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Delay in referral of patient with symptoms suspicious of cauda equina syndrome to specialist services (10HDC00454)

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(10HDC00454, 25 June 2012)

General practitioner ~ Medical centre ~ Orthopaedic surgeon ~ Public hospital ~ District health board ~ Emergency department ~ Referral to specialist ~ Cauda Equina syndrome ~ Rights 4(4), 4(5)

A 29-year-old woman complained about the care provided by her general practitioner (GP) when she presented with right-sided sciatic pain and tingling in her right foot for four days. The GP considered that the woman was suffering from a disc prolapse and consulted an orthopaedic surgeon at the public hospital, who agreed with this diagnosis and approved of the GP ordering a CT scan. The GP referred the woman for a CT scan and to the orthopaedic clinic, and prescribed pain relief and anti-inflammatory medication.

The next day (a Friday) the woman returned to the GP because her pain was ongoing and she had developed urinary incontinence. The GP considered the urinary incontinence to be a "red flag". The GP tried unsuccessfully to contact the on-call orthopaedic surgeon, left a telephone message, and faxed a referral for the woman to the on-call orthopaedic surgeon's private clinic. The GP contacted the hospital radiologist to bring the woman's CT scan appointment forward, and instructed the woman to go the hospital emergency department [ED] over the weekend if she did not hear from the on-call orthopaedic surgeon or if her symptoms worsened.

Five hours later, the on-call orthopaedic surgeon picked up the GP's message, which did not include the woman's contact details. The surgeon went to the ED and the wards to look for a patient with the symptoms the GP described. No patient of that description presented to the ED over the weekend.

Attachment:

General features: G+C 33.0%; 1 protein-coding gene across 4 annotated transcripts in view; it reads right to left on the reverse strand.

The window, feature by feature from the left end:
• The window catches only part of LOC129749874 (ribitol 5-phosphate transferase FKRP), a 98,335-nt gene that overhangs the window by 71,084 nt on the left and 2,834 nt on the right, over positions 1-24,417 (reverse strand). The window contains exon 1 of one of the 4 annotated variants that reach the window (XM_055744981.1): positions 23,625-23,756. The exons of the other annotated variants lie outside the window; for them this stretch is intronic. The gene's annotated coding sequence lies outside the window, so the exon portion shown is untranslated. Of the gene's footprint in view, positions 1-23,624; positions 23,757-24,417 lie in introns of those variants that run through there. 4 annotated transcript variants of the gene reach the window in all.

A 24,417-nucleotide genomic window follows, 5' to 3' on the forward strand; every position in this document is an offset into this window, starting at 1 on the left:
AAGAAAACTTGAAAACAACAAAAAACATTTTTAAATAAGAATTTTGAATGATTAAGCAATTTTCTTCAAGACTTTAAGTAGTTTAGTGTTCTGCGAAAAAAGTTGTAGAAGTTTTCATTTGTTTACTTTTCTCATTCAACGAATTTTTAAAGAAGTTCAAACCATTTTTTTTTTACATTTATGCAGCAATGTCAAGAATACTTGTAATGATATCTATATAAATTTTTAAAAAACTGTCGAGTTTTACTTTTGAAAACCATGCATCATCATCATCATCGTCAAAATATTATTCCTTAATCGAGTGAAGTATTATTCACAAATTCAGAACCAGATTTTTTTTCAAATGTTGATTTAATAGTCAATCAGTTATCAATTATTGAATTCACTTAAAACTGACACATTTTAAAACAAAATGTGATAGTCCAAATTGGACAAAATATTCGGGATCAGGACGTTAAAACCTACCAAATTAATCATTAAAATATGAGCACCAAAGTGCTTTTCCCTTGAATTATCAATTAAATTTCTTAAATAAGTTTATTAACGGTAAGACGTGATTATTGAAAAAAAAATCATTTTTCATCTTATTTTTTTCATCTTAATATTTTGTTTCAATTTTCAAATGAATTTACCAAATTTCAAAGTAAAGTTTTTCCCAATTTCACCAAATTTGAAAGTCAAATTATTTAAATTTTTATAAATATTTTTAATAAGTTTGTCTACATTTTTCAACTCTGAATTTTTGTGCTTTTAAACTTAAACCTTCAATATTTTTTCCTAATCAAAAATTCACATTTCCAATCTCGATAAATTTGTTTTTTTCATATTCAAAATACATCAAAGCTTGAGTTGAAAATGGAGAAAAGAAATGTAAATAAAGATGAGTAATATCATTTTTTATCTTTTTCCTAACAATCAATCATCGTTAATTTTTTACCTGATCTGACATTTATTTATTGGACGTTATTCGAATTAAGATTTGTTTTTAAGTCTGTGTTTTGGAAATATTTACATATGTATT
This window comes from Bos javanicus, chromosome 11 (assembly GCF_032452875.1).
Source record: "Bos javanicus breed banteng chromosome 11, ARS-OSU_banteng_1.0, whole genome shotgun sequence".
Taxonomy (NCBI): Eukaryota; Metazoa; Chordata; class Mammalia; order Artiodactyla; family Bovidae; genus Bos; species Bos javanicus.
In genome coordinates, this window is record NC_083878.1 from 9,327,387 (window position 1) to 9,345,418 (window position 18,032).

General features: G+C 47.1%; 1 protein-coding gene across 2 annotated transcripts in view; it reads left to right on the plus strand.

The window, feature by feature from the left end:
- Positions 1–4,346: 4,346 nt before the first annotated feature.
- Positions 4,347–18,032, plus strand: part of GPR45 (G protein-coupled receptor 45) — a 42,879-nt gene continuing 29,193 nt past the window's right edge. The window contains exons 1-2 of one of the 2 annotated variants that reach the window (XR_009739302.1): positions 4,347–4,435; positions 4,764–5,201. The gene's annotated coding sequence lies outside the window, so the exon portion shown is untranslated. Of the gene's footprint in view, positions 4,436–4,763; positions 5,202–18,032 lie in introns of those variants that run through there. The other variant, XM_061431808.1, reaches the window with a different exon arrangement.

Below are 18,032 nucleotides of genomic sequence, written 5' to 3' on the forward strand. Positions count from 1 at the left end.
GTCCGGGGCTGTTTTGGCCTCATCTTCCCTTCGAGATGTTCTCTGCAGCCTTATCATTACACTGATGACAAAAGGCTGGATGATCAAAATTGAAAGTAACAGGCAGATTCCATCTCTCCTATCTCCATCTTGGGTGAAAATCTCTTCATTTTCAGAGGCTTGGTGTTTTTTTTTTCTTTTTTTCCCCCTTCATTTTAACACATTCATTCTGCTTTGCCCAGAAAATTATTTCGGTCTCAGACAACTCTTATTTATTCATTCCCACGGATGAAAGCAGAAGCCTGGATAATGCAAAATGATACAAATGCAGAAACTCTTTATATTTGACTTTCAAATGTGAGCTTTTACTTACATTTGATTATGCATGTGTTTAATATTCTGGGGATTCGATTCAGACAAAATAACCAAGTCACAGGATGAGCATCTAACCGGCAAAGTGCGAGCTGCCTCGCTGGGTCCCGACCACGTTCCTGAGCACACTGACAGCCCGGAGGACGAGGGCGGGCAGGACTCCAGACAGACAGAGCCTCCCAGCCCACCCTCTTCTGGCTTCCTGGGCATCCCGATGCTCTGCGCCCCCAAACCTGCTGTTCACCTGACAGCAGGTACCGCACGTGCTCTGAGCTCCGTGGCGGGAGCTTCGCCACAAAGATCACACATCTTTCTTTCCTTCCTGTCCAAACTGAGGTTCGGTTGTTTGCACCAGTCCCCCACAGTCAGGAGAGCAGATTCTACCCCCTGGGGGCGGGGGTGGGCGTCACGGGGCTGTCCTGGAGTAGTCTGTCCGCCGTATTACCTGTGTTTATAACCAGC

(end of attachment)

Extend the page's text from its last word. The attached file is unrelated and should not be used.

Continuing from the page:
On Monday, the woman had a CT scan. Meanwhile, the GP's referral arrived in the mail at the on-call orthopaedic surgeon's clinic. Enquiries were made and the woman was contacted and asked to present to the clinic. The orthopaedic surgeon operated on the woman later that day to decompress the L5/S1 spinal disc. The woman has a permanent disability as a consequence of her disc prolapse.

It was held that the GP had a duty to ensure that the woman received a specialist review when she re-presented on the Friday afternoon. The GP did not fulfil this duty, did not follow up his telephone message and fax to the specialist, and did not impress upon the woman the need for a timely review. By not ensuring that the woman was reviewed by a specialist in a timely manner, the GP failed to minimise potential harm to her and breached Right 4(4) of the Code. The GP also failed to ensure co-operation among providers to ensure quality and continuity of services and breached Right 4(5) of the Code.

The medical centre was not vicariously or directly liable for the GP's breaches of the Code.

The on-call orthopaedic surgeon acknowledged that he had been advised about a patient with a spinal problem who had developed urinary problems. Although he looked for the patient, he should have made more attempts to track her down. This failure was an important link in the chain of events that led to the woman not receiving the timely specialist care that she needed.

At the time of these events, the DHB did not have a written protocol for primary care referrals to its hospital ED, and acknowledged that there was no consistent approach from senior medical staff working in specialties with respect to the processing of acute referrals from GPs. Confusion about procedures for GPs to refer patients to hospital specialist services has the potential to affect patient care. Primary care centres and district health boards need to work together to develop clear, unambiguous systems for referring patients between primary and secondary services in their respective areas. Both the medical centre and DHB made changes to improve their systems in this regard.

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